CBC to drop ads; media buyers wary

The Canadian Broadcasting Corporation's plan to go commercial-free could spell higher rates and increased clutter in the private television marketplace, media buyers warn....

The Canadian Broadcasting Corporation’s plan to go commercial-free could spell higher rates and increased clutter in the private television marketplace, media buyers warn.

CBC president Robert Rabinovitch has revealed plans to de-commercialize the public broadcaster by eliminating as much advertising "as possible." He wants to start by dropping ads from news programming.

Lorraine Hughes, media director with Toronto-based TBWA Chiat/Day, says there’s steadily growing pressure on TV time these days, especially with the proliferation of dot-com advertisers, and reductions on CBC will just add to that.

While the effect probably won’t be that serious in Toronto, where advertisers have a reasonable amount of selection, it could prove considerable in markets such as Calgary and Vancouver, where inventory is tight.

"There just aren’t enough GRPs [in those markets] for everybody to buy," Hughes says. "As we’re losing minutes, it’s putting more pressure on the inventory that’s in the market. And of course, as there’s more pressure, the rates increase, and it all becomes a vicious cycle."

The loss of commercial opportunities in CBC news programming, she adds, will diminish the already limited array of options available to those advertisers that target managers and professionals.

For her part, Karen Nayler, managing director of Toronto-based MindShare Canada, says there’s no real cause for panic – at least at the moment.

While CBC may be cutting back on commercial airtime, she says, there’s more and more available from specialty channels – many of which also offer new opportunities for targeting.

Hughes agrees, but adds that there’s one thing advertisers can do on CBC news that they can’t do on most specialties – namely, execute regional buys.

From Karen Howe’s dining table: Creativity, COVID and Cannes

ICYMI, The Township's founder gathers the best of the best campaigns and trends so far.

Cannes Base Camp

By Karen Howe

I’m attending Cannes from the glory of my dining room table. There’s not a palm tree in sight, yet inspiration and intel are present in abundance.

Cannes Lions is a global cultural pulse check. The social course correction in the wake of the murder of George Floyd and BLM has delivered far greater diversity in the judging panels as well as the work. And we are all better for it.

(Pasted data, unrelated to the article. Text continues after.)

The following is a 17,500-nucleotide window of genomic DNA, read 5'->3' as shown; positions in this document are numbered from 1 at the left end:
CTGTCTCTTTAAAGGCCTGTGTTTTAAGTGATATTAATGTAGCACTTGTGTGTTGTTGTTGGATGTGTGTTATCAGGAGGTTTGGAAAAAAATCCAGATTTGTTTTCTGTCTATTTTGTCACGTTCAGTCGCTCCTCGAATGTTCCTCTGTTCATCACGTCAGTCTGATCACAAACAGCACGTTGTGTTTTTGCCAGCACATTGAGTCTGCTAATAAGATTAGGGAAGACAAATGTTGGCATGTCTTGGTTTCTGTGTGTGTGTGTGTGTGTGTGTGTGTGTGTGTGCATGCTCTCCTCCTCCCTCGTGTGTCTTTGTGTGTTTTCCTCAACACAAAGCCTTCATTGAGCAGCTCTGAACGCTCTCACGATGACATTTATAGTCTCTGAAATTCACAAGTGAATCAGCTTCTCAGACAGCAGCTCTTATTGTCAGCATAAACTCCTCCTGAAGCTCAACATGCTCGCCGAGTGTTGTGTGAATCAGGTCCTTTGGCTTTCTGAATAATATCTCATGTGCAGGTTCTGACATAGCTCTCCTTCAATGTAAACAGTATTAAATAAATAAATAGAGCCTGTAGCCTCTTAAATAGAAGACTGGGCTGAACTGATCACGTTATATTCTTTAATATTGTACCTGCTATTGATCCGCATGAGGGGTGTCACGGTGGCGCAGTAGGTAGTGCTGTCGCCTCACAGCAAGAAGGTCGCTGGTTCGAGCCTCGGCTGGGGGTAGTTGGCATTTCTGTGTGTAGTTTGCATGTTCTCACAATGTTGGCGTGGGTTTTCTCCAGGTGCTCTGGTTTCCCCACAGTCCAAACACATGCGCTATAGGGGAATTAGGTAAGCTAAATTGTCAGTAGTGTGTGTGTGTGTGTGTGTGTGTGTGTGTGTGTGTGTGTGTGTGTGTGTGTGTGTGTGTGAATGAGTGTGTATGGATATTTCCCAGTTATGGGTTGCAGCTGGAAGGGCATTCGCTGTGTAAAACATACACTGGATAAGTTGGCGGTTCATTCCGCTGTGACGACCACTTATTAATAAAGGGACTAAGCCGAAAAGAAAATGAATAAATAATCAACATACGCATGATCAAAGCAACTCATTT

I’m proud to say that creativity defeated COVID, which speaks to its power. Great work and big ideas flourished, despite unimaginable odds.

The work from the past two years spans a vast emotional range. From the profundity of Dove’s “Courage is Beautiful” to the hyper exuberance of Burberry’s “Festive,” they are opposite ends of the spectrum, but each answered a need in us.

Take note, the ascendency of gaming cannot be understated. Smart brands have embraced the channel. It makes sense, because gamers participate to meet others around the world, not just to play. And they represent a huge and powerful community. That’s why QSR Wendy’s gamified their iconic gal in RPG’s Feast of Legends.

Burger King sponsored the unknown Stevenage Football Club, transforming the team into online heroes and vaulting BK into the fray at the same time. Once again, the brand embedded itself in culture.

The birth of gaming tourism arrived when Xbox snuggled up to travel guides and created a brilliant baby: a travel guide for gaming worlds. It, too, embedded itself in culture.

From the standpoint of social good, Reporter Without Borders showed how it worked with Mindcraft for its “Uncensored Library” to bypass press censorship, with Minecraft providing a loophole to a space where young people could be educated. It provided youth with a powerful tool to fight oppression: truth.

COVID changed us in unexpected ways. We learned how to pay attention again and there was a notable lack of 30-second commercials. Instead, longer format content thrived. Apple’s WFH was seven minutes long. Entertainment reigned king, so we find ourselves returning to our advertising roots.

Seeing competitive brands form partnerships was one of this year’s other great surprises. The brilliantly simple “Beer Cap Project” by Aguila to reduce binge-drinking saw the brand reach out to competitive beers to join in. Aguila put incentivizing (keyword: free) reminders to drink water, eat food and get home safely on its bottle caps from all sorts of fast food chains, ride-share co’s and H2O brands.

On a personal level, I’m so proud of Canada again this year. Given that it was two years of work from all over the world being judged, even making the Cannes shortlist was an accomplishment. Canada is herding in the Lions in tremendous numbers – and it’s not even over. Fingers are crossed.

KAREN-HOWE-PIC-higher-rez-300x263Karen Howe is a Canadian Cannes Advisory Board Member and founder of The Township Group